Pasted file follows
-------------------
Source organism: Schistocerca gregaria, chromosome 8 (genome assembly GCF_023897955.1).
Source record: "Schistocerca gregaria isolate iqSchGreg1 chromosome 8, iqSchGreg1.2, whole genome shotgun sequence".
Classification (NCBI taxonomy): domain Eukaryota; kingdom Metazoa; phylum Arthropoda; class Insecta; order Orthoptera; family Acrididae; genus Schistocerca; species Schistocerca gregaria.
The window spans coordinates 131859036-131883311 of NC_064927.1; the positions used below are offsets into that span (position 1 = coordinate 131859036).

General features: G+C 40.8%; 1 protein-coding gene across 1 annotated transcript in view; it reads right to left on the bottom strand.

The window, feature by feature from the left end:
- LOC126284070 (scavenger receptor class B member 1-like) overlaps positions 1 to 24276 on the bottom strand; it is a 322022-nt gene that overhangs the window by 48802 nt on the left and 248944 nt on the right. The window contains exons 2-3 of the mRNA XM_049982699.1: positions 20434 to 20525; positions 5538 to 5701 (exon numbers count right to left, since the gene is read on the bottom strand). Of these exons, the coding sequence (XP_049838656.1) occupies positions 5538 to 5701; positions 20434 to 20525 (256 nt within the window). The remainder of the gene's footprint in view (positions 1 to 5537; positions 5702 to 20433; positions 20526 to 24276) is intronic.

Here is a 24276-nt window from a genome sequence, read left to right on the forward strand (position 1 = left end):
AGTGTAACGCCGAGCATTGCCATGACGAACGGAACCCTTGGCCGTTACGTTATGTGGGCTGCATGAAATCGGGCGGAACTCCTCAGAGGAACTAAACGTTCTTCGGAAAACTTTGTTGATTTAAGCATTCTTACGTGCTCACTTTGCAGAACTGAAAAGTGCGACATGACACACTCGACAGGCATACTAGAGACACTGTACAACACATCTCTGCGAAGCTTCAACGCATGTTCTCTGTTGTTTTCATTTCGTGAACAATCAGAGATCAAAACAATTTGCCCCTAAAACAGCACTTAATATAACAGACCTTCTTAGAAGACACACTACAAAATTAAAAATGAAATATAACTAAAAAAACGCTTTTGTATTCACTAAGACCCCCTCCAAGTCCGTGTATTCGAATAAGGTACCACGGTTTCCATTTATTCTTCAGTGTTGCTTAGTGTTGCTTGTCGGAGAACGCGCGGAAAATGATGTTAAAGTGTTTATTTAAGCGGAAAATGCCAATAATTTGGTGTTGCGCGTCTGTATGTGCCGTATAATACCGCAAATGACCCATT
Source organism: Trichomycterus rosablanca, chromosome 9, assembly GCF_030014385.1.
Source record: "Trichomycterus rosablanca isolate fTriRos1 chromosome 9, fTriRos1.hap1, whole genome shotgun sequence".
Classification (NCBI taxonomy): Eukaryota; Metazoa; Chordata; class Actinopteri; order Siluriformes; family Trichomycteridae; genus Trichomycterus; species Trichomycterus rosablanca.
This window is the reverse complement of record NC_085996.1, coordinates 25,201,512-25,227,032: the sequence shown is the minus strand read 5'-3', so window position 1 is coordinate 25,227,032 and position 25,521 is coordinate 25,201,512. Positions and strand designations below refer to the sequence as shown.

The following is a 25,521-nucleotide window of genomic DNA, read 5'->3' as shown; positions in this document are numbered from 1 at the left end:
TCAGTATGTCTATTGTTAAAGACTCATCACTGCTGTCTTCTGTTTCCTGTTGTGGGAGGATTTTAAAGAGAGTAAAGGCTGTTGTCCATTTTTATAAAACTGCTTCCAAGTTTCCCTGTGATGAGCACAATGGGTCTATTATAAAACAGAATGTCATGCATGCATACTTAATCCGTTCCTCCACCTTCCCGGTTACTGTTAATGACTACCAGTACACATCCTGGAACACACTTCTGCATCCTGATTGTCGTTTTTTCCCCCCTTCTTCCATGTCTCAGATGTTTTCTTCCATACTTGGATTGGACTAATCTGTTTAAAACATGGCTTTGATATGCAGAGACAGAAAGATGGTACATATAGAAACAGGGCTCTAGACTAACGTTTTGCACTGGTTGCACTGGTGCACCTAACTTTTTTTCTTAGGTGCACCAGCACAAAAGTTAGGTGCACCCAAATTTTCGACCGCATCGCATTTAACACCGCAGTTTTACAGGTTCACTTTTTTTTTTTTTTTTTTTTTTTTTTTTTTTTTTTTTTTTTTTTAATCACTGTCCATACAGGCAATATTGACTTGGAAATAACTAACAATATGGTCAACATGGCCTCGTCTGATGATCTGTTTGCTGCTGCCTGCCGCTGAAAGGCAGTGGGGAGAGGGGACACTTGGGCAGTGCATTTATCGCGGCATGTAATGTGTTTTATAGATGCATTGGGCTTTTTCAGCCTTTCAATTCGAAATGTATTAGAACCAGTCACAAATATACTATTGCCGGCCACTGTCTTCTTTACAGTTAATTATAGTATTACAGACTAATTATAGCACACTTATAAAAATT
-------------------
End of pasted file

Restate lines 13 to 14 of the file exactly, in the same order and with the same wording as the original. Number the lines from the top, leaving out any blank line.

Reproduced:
This window is the reverse complement of record NC_085996.1, coordinates 25,201,512-25,227,032: the sequence shown is the minus strand read 5'-3', so window position 1 is coordinate 25,227,032 and position 25,521 is coordinate 25,201,512. Positions and strand designations below refer to the sequence as shown.

The following is a 25,521-nucleotide window of genomic DNA, read 5'->3' as shown; positions in this document are numbered from 1 at the left end: